Ryan Yarnell: You better not. And I can’t say too much right now, but as you know, we’ve discussed a little, we have some awesome things coming down the pipe, some awesome technology with our waterproofing and things like that. So real exciting stuff, and another motto we have is authenticity with humility. And it really holds to be true, obviously.

Ramsey Russell: But why is that important as a brand? Why? Because it is a hyper-marketed era, everybody is running a different plate than authenticity and humility. There are brands out there, I’ll just say it without saying, there are brands that I’m ashamed to wear. I feel like an elitist prick wearing some of these brands because the way they run their companies. Why is it important to y’all to be authentic and humble?

Ryan Yarnell: Well for starters, I want to say, I hope that we never – you or I – neither one ever feels that way about our brand. But I think it’s important because there’s not enough humility in the hunting world today, with social media and this that and the other, I’m guilty too at times. I mean, nobody wants to be the guy that comes up dry every day either, but at the same time it’s pile after pile pick, or this after that, and I’m not dogging any of that because I make pile picks too. I like, I mean who doesn’t want to go out and be proud of getting it done and killing them, but at the same time, there’s got to be some humility in there as far as a brand recognition. We’re not trying to go out, we don’t want anybody to feel like an elitist or anything different. We want to build – we’re coming from this standpoint, at least from my opinion. And I think that my company as a whole, we’re trying to build a quality product, we’re trying to do it right here at home, and we’re trying to sell it to the consumer right here, whoever wants to wear it, and we don’t care where you come from, what you do. We want to build your product and sell you something that’s going to last you a really long time and hold up to the elements, and we don’t care what club you belong to, or who you hunt with, or what you do. We want you to have something awesome on and we wanted to provide for you what it needs to do. We want it to perform the way it needs to perform in the elements and hopefully it helps perform for you to get the job done when you’re in the woods hunting, or in the field hunting, and or if you’re steelhead fishing, fly fishing, I mean, we have lifestyles. We travel and leisure, hook and bullet, I mean mount on mountain, for skiing, mountaineering, hiking, trail running, we have some of the, we have the probably some of the thinnest ultralight wool shirts made on the market, our River Run hoodie.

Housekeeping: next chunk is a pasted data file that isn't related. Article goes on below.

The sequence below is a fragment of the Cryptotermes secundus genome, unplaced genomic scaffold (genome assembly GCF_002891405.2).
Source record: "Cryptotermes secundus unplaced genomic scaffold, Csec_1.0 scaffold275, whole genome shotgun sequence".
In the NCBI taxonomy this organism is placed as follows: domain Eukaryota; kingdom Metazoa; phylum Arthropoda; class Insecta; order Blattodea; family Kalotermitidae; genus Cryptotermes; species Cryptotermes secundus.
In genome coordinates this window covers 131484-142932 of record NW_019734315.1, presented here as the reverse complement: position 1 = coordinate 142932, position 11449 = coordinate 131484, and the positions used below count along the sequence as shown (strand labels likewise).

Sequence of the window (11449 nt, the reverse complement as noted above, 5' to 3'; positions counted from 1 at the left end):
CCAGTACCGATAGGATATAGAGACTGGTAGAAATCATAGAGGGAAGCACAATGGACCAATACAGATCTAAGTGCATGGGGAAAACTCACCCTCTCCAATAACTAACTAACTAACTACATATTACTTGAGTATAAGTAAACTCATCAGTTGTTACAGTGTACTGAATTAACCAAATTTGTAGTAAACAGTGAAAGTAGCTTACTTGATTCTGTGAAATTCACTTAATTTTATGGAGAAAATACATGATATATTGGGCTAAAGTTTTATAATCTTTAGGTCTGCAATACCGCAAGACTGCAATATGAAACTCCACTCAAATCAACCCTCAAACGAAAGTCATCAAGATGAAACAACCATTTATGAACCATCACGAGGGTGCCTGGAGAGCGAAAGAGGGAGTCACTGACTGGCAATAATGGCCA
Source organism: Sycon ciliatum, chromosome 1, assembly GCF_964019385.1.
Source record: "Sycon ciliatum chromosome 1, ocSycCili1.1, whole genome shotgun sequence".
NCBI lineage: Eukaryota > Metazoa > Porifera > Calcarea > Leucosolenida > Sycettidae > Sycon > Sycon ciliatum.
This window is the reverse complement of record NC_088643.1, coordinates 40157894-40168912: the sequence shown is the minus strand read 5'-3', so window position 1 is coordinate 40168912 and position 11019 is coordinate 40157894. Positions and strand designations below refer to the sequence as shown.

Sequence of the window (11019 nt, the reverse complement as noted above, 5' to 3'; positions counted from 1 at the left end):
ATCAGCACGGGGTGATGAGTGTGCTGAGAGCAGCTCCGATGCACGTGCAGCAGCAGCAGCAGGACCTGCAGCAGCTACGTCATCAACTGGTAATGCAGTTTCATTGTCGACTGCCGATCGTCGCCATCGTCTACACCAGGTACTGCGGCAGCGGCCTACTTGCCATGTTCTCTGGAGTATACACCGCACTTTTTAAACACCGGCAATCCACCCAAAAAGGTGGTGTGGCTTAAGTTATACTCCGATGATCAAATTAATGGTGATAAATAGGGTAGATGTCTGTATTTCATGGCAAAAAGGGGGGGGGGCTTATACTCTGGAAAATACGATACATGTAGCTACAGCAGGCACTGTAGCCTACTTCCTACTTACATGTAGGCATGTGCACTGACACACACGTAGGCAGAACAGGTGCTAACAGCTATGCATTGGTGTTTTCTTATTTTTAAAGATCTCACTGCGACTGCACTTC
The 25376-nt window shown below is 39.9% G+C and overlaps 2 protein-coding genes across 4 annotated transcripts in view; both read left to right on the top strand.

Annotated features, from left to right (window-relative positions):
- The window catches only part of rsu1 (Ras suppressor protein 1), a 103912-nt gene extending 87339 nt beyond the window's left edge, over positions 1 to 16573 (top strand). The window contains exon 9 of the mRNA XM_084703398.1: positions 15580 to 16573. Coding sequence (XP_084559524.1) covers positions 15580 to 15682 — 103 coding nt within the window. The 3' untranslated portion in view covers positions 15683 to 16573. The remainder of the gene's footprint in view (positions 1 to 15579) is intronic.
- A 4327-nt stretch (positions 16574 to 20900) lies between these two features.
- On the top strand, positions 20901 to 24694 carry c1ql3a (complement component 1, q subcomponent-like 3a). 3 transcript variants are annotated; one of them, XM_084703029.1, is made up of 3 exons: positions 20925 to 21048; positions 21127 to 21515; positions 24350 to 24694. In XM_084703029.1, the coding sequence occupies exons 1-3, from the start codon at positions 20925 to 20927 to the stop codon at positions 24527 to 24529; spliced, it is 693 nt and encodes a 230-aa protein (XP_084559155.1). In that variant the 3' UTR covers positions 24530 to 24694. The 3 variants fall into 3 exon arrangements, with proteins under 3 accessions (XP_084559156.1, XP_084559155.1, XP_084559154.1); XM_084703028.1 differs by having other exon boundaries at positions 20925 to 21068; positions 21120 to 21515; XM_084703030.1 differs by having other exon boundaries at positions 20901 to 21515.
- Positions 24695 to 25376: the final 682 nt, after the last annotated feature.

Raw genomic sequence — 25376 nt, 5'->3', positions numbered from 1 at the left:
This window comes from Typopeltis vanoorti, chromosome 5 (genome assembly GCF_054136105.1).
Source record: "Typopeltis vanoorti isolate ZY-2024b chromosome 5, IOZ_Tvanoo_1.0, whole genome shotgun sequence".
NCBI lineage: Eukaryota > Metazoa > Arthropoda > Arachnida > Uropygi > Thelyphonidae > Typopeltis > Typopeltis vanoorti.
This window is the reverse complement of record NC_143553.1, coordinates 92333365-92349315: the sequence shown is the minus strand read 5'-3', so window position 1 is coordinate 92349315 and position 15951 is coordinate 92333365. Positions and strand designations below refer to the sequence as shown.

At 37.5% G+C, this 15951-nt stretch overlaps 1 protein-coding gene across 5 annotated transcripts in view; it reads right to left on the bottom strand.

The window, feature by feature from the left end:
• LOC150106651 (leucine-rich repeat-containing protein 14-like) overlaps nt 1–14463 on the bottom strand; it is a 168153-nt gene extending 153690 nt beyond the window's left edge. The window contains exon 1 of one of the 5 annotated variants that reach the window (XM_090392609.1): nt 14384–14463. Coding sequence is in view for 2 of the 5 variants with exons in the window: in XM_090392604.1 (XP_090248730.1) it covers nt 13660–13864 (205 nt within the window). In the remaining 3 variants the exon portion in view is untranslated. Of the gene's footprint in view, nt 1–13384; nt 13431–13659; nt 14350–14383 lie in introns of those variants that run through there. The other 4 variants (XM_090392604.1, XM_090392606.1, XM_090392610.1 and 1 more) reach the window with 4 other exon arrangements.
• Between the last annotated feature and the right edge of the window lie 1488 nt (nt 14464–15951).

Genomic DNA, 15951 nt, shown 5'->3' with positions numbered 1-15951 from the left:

Ramsey Russell: Some of them I’ve tried I don’t feel almost like a synthetic fiber, they’re so light.

Ryan Yarnell: And it’s wool and it’s got a natural SPF 30 into it. It’s got natural antimicrobials in it because it’s wool, so it doesn’t stink like synthetics.

Ramsey Russell: I’ve been traveling since September 11, that’s a big deal.

Ryan Yarnell: And I don’t smell you.

Ramsey Russell: No, that’s a big deal, I take a shower once a week believe it or not.

Ryan Yarnell: But you know what I mean, like, put that into archery hunting. You don’t need all these anti-smell shirts – put that wool shirt on that you’ve been wearing, maybe keep it in a bag with like, marjoram and stuff. I keep it in a bag with sage and leaves and whatever. It’s just where it stays. But that being said, you don’t need to put a spray stuff all over in this. The thing is we’re just trying to build a quality product for the average hunter to get out there and use – for any hunter for that matter, anybody who wants to wear it.

Ramsey Russell: Well, I love your product. I wear it, and I wear it, and wear it. And I’ve actually got one piece, what do you call? 11-9? I saying it right there? What’s that little hoodie I got?

Ryan Yarnell: 11-9.

Ramsey Russell: I don’t hunt in it. I could, but I don’t.

Ryan Yarnell: That’s the church clothes.

Ramsey Russell: Man, that’s my church clothes. I want to keep it nice. I’ve told you I’ve hunted with that high effort lower two years straight on these big road trips and did it look worn or?

Ryan Yarnell: No, I was actually scoping you out. How many days Ramsey —

Ramsey Russell: Honestly. Now, honestly, minimum 300 days, I’ve worn that thing.

Ryan Yarnell: Now, I can sit here and go back and forth, you and people be like, oh that’s what they’re saying. Look, I mean if you look on Ramsey Russell’s Instagram page, it’s in almost every photo. I know you put it to the test more than I have on that piece of garment. And there’s not one hole in it.

Ramsey Russell: Not one hole.

Ryan Yarnell: You told me right.

Ramsey Russell: It’s not peeled, it’s not holed. It’s like this morning, we stepped outside and been raining, threat of rain, could have rained, I didn’t worry about it. I had a light overcoat, had that hoodie up and I’ve worn it enough now to know that unless it’s a frog choker, like a deep South rain. But up here in this rain, my head ain’t going to wet.